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The following are my boyhood recollections of my grandfather, Max Lurye. He was born in Russia in 1877 and immigrated to America in the early 1900s. He stood 6ft.2 with the solid body of an athlete. I no nothing of his parents except that four of his brothers were Rabbi’s. His entire family perished at the hands of The German army’s during World War II. Max did not lead a religious life. Through out his life his commitment was to organizing workers in America. Before leaving his homeland He along with my grandmother(Anna) were out spoken activists. They were choosen leaders who were engaged in organizing Rebellion against the policies and actions of the dictatorship. They along with my grandmothers father were making speeches On street corners and were later hauled off to prison. My grandmother was eventually released but her father wassent to Sibera to a slave labor camp. She never saw him again. Following her release from prison she bid her mother farewell before departing for America.
Her mother gave her a parting gift Her only valued possession, her gold ring with a semi precious stone. They never saw or heard from each other again. My grandmother told me that story in Chicago while I was attending the funeral of her second husband (my Godfather) Harry Kahn. Incidently Harry Kahn was Aunt Helens father. In any event my grandmother gave me her mothers ring before I left Chicago. The ring found a place in my jewelry box for many years until one day I happened to show it to Fonda. The ring after 100 years or more had lost its luster. Fonda showed the ring to Jim and he had it restored to it’s original beauty. Ask her to show it to you someday So they sailed off to America, Max and Anna to begin a new life and freedom.
They landed in Ellis Island, NYC like millions of other immigrants. They settled in Chicago because hundreds of  their comrades from their village in Russia had settled their too. They had eleven chidren. There was a set of twins and a son Morris whom I never met. Nobody in the family ever spoke of them. My guess is that they were left behind in Russia for whatever reason.
Soon after the settled in Chicago, Max became active in the union movement. On given occasions he organized along side the infamous Samuel Gompers , the noted grandfather Of the labor movement. Max was a fearless organizer When the notorious Al Capone tried to take over their union he threw his henchman out of their union hall when they attempted to Disrupt their meeting. He was gunned down by the Capone mob shortly thereafter while he was chatting with Braverman, a union Activist’s. Max’s body was riddled with bullets. Uncle Sie told me that as he was being lifted into the ambulance with a raised arm and clenched fists he shouted “I’m going to live”. He did indeed survive but Braverman wasn’t as lucky, he was killed instantly. Many bullets were removed from Max’s body but many remained f in his legs that would later in life cause him great misery and pain. For the most part his organizing days were ended but he remainedquite active in political and union organizations. He was a tradesman, teamster. Cigarmaker, brushmaker etc. Max eventually moved to Brooklyn, New York soon after my father had settled there. (early 40s) He lived closeby so I saw him fairly regular. He always worked closeby our apartment so I made ita point to visit him at his place of work. He always’s greeted me with a big smile and his first question always was “Hows the Ma” Meaning my mother of course. He always made it a point to give me a nickel before I left. In those days a nickel bought a lot of candy. He lived with us in our apartment for many months. Willie and him used to get into many heated political discussions. Willie Being a liberal and Max an avowed Socialist. They really used to go at each other.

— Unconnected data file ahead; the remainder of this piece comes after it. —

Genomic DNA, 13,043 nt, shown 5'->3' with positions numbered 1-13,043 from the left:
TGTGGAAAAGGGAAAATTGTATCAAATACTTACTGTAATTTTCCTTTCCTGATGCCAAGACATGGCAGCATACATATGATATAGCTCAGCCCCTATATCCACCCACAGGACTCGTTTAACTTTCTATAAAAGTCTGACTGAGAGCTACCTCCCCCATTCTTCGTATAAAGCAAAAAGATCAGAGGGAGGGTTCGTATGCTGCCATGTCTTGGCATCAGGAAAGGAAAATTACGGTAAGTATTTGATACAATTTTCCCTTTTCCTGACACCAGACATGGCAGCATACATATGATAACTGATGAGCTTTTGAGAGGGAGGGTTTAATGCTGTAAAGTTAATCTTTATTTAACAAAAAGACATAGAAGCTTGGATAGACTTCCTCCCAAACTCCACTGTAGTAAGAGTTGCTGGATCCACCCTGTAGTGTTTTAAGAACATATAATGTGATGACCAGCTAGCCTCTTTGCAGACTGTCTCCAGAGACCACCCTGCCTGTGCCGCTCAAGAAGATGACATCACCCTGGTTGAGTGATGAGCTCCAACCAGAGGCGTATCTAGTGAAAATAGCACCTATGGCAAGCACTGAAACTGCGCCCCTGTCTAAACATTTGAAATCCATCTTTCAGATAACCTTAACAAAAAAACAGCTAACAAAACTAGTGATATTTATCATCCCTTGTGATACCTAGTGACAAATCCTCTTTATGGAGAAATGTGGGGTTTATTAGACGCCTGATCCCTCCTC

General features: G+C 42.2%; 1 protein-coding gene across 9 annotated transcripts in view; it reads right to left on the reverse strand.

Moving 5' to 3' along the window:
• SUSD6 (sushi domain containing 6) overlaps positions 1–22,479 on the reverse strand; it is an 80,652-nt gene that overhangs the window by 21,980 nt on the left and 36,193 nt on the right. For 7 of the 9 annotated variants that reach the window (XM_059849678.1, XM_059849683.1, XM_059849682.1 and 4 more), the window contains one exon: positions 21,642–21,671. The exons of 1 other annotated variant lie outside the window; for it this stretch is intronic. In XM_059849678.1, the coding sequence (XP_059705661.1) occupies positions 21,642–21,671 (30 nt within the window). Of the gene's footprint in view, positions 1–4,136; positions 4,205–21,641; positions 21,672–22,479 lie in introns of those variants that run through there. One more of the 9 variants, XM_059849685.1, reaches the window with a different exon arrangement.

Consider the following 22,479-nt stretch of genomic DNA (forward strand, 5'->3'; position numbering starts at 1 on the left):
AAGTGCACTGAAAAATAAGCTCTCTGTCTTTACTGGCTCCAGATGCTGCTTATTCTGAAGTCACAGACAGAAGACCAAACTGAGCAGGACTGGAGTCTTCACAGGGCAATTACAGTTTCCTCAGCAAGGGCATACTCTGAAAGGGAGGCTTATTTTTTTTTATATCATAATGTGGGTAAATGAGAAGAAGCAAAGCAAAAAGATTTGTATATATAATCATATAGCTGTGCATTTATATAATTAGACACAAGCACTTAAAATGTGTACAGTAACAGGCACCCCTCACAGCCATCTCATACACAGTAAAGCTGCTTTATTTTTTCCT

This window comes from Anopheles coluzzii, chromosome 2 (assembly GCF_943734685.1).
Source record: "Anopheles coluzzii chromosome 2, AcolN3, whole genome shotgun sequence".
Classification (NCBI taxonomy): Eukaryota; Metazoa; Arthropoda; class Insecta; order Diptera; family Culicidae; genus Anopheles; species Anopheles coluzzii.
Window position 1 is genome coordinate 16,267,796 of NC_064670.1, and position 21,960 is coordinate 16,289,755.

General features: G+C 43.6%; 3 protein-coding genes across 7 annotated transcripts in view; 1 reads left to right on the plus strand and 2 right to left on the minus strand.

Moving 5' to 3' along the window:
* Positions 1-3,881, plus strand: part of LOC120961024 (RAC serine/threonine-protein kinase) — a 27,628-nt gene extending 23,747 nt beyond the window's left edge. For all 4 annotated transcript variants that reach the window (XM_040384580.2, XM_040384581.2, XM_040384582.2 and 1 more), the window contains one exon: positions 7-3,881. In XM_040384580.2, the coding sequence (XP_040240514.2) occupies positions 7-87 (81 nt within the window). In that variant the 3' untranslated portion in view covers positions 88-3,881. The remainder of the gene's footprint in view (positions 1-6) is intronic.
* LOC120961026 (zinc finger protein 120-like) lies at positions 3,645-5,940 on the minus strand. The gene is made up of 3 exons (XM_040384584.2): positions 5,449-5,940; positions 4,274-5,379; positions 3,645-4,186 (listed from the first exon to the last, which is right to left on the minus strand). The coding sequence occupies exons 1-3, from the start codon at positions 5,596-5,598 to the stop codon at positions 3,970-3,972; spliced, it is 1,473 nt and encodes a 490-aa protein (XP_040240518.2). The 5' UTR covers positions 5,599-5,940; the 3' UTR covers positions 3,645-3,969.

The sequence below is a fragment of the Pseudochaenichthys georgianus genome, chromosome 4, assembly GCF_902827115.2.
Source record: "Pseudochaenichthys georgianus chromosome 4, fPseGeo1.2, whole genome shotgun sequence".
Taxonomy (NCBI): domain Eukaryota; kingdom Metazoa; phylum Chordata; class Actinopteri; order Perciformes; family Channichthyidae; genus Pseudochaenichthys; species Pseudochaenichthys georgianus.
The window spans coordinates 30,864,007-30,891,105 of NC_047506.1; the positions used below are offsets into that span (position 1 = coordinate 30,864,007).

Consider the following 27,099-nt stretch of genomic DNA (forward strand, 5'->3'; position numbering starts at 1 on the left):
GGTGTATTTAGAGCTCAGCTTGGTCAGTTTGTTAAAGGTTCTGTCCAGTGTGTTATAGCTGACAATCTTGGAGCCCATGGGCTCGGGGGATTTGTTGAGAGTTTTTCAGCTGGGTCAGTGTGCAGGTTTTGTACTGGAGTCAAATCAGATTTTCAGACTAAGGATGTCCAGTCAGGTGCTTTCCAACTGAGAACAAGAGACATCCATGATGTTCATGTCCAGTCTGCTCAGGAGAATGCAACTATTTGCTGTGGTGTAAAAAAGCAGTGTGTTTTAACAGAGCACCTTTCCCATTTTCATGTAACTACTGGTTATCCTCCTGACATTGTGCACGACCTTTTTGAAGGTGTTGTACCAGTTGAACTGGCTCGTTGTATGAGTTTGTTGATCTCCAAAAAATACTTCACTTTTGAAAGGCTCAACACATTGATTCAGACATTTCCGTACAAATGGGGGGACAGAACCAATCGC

I don’t know what kind of education (if any) he received in Russia, I do recall him reading a Hebrew newspaper publication Cover to cover called Friehiet (Freedom). It was of course socialist and left wing. Neverthe less he took a keen interest as to What was going on in the world. It got to the point where he needed constant medical attention so he was admitted to a county Hospital. Lenny and I made daily trips by bus with food that mom had prepared, scalding hot soups and tea were his favorites. He loved to play checkers. I could never beat him but Lennie did occasionally. We left the set at his bedside so he could practice in our absence. Sie and Min eventually had him moved to a nursing home in the Bronx so our daily visits ended. His legs were getting so bad that he faced amputation. My final memories at age 16  I’ll never forget him being escorted on crutches to Willies casket. I was sitting next to my grandmother. He was crying and  sobbing      uncontrollably. He turned and faced the mourners and with his Fist clinched tight and his arm raised high he shouted “I’m going to organize Willie and me”. Sie and I went to see him a day or so Following Willies funeral. We left him crying and sobbing, That’s the last time I saw him. He passed away exactly one week To the day following Willies death. He was buried right along side his slain son. There headstone reads’ THEY LIVED AND DIED FOR THE CAUSE OF LABOR”.

Taken from a Letter by Bernie Lurye to son Bill Lurye April 22, 2001